The United Nations Research Institute for Social Development (UNRISD), established in 1963, is an autonomous research institute within the UN system that undertakes multidisciplinary research and policy analysis on the social dimensions of contemporary development issues. Through our work, we aim to ensure that social equity, inclusion and justice are central to development thinking, policy and practice.
UNRISD has done extensive research on social protection and human rights, including research papers including Diversity in Moving Towards Integrated, Coordinated and Equitable Social Protection Systems: Experiences of Japan, the Republic of Korea, and Taiwan, Province of China (2015), Gendered Impacts of Globalization: Employment and Social Protection (2012) and flagship report Combating Poverty and Inequality: Structural Change, Social Policy and Politics (2010).
This platform began in 2013 as a collaboration between UNRISD and the then United Nations Special Rapporteur on Extreme Poverty and Human Rights to enhance awareness of, and develop the capacity to implement a human rights-based approach to social protection.
The International Labour Organization (ILO), established in 1919 and a specialized agency of the United Nations since 1946, is devoted to promoting social justice and internationally recognized human and labour rights, pursuing its founding mission that labour peace is essential to prosperity. Its main aims are to promote rights at work, encourage decent employment opportunities, enhance social protection and strengthen dialogue on work-related issues, in short: decent work.
As a standard-setting organization, the International Labour Organization has maintained and developed a system of international labour standards aimed at promoting opportunities for women and men to obtain decent and productive work, in conditions of freedom, equity, security and dignity. These include a number of Conventions and Recommendations on different aspects of social protection, including the Social Protection Floors Recommendation, which was adopted in 2012 by the governments, employer and worker representatives of the ILO’s 187 member States.
The ILO, with its long experience in the field of technical cooperation activities, research and policy development on various aspects of social protection systems, provides ILO member States with tools and assistance to achieve and maintain for its people the right to social security.
The Economic Commission for Latin America and the Caribbean (ECLAC), founded in 1948 and headquartered in Santiago, Chile; is one of the five regional commissions of the United Nations. Its primary objective is contributing to the economic and social development of the region.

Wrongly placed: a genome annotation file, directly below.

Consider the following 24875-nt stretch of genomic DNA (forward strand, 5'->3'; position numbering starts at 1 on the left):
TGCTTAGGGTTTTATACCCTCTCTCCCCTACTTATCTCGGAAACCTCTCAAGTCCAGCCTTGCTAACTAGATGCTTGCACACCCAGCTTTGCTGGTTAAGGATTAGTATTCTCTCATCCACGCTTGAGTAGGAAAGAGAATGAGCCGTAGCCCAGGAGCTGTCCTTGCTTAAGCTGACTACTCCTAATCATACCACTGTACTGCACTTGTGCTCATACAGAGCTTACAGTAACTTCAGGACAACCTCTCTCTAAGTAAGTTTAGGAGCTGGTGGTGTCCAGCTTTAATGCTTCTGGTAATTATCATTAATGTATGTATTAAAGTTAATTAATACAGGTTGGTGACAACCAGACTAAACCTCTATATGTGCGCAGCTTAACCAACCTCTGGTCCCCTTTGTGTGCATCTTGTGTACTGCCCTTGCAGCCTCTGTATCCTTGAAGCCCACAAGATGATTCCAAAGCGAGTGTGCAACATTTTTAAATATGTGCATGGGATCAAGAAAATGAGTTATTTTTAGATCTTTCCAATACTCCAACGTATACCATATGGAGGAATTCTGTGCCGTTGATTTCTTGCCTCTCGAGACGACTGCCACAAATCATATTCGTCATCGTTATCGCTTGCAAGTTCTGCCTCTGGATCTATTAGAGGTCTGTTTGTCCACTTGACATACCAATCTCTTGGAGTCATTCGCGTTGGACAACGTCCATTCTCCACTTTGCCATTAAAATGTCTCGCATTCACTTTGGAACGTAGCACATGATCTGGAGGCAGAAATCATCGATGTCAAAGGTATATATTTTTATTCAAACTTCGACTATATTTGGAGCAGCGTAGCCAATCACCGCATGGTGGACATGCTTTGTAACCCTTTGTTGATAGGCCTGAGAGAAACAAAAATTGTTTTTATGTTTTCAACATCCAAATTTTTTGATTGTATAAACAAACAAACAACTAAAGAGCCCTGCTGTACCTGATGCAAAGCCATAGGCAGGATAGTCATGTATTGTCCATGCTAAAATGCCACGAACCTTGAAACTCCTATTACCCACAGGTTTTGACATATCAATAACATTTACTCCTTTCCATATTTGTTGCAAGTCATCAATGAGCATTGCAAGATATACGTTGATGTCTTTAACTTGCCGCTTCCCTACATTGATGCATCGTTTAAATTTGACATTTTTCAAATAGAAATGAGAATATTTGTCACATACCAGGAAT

ECLAC develops applied research, generates analyses, disseminates results and formulates policy recommendations to strengthen countries’ social policies and programmes, especially through its Social Development Division. In particular, ECLAC provides policy recommendations on the implementation of social protection systems, based on financially sustainable mechanisms, comprehensive solidarity frameworks and the rights-based approach.
The Economic and Social Commission for Asia and the Pacific‘s (ESCAP) work on social protection advocates for more comprehensive and robust social protection systems to reduce inequality and poverty through the universal provision of affordable and accessible health care and income security along the life cycle.
The Social Protection Floors Recommendation (No. 202), Sustainable Development Goals and ESCAP’s Resolution 67/8, Strengthening Social Protection Systems in Asia and the Pacific (2011), provide the guiding framework for the organization’s work on social protection. On that basis, ESCAP supports national and regional efforts to enhance social protection systems by functioning as a knowledge platform for policy makers and stakeholders, and providing technical support to member States to strengthen relevant social protection initiatives.
ESCAP has also developed a Social Protection Toolbox to facilitate South-South cooperation in social protection through building capacity and political commitment.
The United Nations Economic and Social Commission for Western Asia (ESCWA) is the regional development arm of the United Nations in the Arab region, serving as an interface between the global and national arenas. Through research, advocacy and capacity-building, ESCWA works to support the achievement of inclusive, rights-based and sustainable economic and social development for the people of the Arab region. It also serves as an important platform to support regional cooperation as well as to promote regional priorities in global policy dialogues and bring the Arab voice to the world stage, ensuring local and national concerns are reflected in global policy formulation.
Established in 1973 and headquartered in Beirut, ESCWA works with its 18 member States to realize progress and overcome challenges in the following overarching thematic areas:
- Economic development and integration
- Emerging and conflict-related issues
- Gender equality
- Social development
- Sustainable development
- Technology for development
Under its social development portfolio, ESCWA works to enhance the capacities of member States to adopt and implement rights-based social policies that promote participatory and inclusive social development. This includes priority areas, such as social inclusion and social protection.
The Food and Agriculture Organization of the United Nations (FAO), established in 1945, works to achieve food security for all and to make sure people have regular access to enough high-quality food to lead active, healthy lives.
FAO’s three main goals are: the eradication of hunger, food insecurity and malnutrition; the elimination of poverty and the driving forward of economic and social progress for all; and the sustainable management and utilization of natural resources, including land, water, air, climate and genetic resources for the benefit of present and future generations.